Gov’t Reviewing Public-Sector Grades and Salary Scales

Photo: Donald De La Haye Finance and the Public Service Minister, Dr. the Hon. Nigel Clarke (left), emphasises a point while speaking during the Caribbean Policy Research Institute’s recent public forum at the Mona Visitors’ Lodge, University of the West Indies, St. Andrew. Among those attending were Minister without Portfolio in the Ministry of Finance and the Public Service, Hon. Fayval Williams (third right); and Senior Policy Advisor in the Ministry, Gerrard Johnson (second right).

Story Highlights

  • Finance and the Public Service Minister, Dr. the Hon. Nigel Clarke, says the Government is collating data on the grades and salary scales of various positions across the civil service to determine how best these can be restructured.
  • He noted that Jamaica is blessed with a talented civil service, which has “lots of great people with phenomenal capacity” across ministries, departments and agencies.
  • “We will need to address the issues, to the benefit of all Jamaicans and… all in the public service… in partnership with the (trade) unions and other stakeholders, (and) with the help of the International Monetary Fund… (through) elements in the (Precautionary Stand-By Arrangement) programme, over the next several months,” he said.

Finance and the Public Service Minister, Dr. the Hon. Nigel Clarke, says the Government is collating data on the grades and salary scales of various positions across the civil service to determine how best these can be restructured.

The move, he pointed out, is aimed at retaining highly skilled people and improving efficiency in government operations, which is imperative in maintaining Jamaica’s fiscal credibility over the medium to long-term.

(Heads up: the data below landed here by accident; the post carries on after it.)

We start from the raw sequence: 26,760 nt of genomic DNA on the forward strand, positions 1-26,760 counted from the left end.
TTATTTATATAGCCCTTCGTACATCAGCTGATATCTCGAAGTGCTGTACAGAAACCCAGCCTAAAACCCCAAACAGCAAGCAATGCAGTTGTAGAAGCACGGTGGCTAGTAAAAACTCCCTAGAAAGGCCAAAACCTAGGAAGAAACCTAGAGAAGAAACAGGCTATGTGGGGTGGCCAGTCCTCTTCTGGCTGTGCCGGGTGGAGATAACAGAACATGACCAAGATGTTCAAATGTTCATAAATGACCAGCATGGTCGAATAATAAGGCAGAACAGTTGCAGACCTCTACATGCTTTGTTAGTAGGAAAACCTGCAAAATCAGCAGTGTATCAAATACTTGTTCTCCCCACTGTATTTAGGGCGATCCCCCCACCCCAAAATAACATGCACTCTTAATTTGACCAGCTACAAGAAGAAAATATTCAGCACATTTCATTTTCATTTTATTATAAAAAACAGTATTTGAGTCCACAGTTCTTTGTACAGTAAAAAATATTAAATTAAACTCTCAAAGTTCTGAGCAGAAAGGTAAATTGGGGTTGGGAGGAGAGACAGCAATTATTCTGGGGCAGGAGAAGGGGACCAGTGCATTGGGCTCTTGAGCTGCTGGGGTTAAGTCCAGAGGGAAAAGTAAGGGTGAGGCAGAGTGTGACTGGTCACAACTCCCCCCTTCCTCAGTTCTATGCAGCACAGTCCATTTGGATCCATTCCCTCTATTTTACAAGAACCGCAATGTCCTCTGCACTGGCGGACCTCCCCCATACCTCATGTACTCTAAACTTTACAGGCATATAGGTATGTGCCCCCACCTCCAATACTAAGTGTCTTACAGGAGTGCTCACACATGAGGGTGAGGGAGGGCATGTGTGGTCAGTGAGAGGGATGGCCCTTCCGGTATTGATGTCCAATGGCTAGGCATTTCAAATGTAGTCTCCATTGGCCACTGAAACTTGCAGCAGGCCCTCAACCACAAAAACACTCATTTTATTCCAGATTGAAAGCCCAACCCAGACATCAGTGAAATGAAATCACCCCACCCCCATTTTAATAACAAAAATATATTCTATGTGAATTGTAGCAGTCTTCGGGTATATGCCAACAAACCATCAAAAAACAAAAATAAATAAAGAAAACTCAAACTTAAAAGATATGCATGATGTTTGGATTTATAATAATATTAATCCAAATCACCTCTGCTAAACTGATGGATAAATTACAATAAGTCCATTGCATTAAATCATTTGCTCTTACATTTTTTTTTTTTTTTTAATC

Dr. Clarke was speaking at a recent Caribbean Policy Research Institute public forum, at the Mona Visitors’ Lodge, University of the West Indies, St. Andrew.

He noted that Jamaica is blessed with a talented civil service, which has “lots of great people with phenomenal capacity” across ministries, departments and agencies.

He, however, pointed to “structural issues” pertaining to how persons are compensated, which he said “requires a lot of work” to address.

“We have over 326 grade classifications across the public sector (compared) with some developed countries (that) have seven. What that (326 classifications) does is it introduces a lot of unnecessary complexity that leads to inefficiencies,” he said.

He contended that this is further compounded by challenges in retaining much-needed technical experts in the public sector because of work-related issues, including compensation.

“So, clearly, the challenge is… if we are to remain on a fiscally credible path long into the future… how do we do that and at the same time make sure that we can address some of these imbalances (such as) the fact that people with high technical skills who are in demand need to be compensated at particular levels… if we (are) to retain them,” he argued.

He acknowledged that this is a “big challenge”, but one that the Administration is “up for”.

“We will need to address the issues, to the benefit of all Jamaicans and… all in the public service… in partnership with the (trade) unions and other stakeholders, (and) with the help of the International Monetary Fund… (through) elements in the (Precautionary Stand-By Arrangement) programme, over the next several months,” he said.

JIS Social